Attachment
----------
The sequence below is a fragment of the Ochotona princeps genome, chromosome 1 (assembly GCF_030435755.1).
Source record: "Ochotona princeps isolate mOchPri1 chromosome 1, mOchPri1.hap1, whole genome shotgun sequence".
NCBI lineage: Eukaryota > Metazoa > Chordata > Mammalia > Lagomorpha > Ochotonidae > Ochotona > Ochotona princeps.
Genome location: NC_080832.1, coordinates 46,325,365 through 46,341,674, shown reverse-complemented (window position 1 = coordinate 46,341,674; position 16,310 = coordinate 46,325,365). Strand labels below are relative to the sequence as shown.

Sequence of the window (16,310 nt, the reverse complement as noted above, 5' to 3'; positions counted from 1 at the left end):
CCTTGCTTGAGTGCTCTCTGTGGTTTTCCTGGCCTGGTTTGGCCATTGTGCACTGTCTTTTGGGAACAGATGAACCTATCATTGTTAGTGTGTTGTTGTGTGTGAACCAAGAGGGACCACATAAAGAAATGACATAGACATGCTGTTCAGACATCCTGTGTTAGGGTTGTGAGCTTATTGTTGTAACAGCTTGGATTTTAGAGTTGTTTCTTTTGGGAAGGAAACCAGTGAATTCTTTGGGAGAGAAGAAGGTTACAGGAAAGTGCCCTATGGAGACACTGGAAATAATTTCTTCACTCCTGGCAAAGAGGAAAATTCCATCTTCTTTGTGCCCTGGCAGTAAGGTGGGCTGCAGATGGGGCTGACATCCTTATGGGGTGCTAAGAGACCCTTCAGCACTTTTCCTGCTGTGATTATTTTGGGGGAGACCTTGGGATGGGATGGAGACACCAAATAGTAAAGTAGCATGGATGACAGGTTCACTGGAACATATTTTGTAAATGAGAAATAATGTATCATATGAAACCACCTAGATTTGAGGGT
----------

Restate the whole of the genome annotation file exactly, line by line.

The sequence below is a fragment of the Ochotona princeps genome, chromosome 1 (assembly GCF_030435755.1).
Source record: "Ochotona princeps isolate mOchPri1 chromosome 1, mOchPri1.hap1, whole genome shotgun sequence".
NCBI lineage: Eukaryota > Metazoa > Chordata > Mammalia > Lagomorpha > Ochotonidae > Ochotona > Ochotona princeps.
Genome location: NC_080832.1, coordinates 46,325,365 through 46,341,674, shown reverse-complemented (window position 1 = coordinate 46,341,674; position 16,310 = coordinate 46,325,365). Strand labels below are relative to the sequence as shown.

Sequence of the window (16,310 nt, the reverse complement as noted above, 5' to 3'; positions counted from 1 at the left end):
CCTTGCTTGAGTGCTCTCTGTGGTTTTCCTGGCCTGGTTTGGCCATTGTGCACTGTCTTTTGGGAACAGATGAACCTATCATTGTTAGTGTGTTGTTGTGTGTGAACCAAGAGGGACCACATAAAGAAATGACATAGACATGCTGTTCAGACATCCTGTGTTAGGGTTGTGAGCTTATTGTTGTAACAGCTTGGATTTTAGAGTTGTTTCTTTTGGGAAGGAAACCAGTGAATTCTTTGGGAGAGAAGAAGGTTACAGGAAAGTGCCCTATGGAGACACTGGAAATAATTTCTTCACTCCTGGCAAAGAGGAAAATTCCATCTTCTTTGTGCCCTGGCAGTAAGGTGGGCTGCAGATGGGGCTGACATCCTTATGGGGTGCTAAGAGACCCTTCAGCACTTTTCCTGCTGTGATTATTTTGGGGGAGACCTTGGGATGGGATGGAGACACCAAATAGTAAAGTAGCATGGATGACAGGTTCACTGGAACATATTTTGTAAATGAGAAATAATGTATCATATGAAACCACCTAGATTTGAGGGT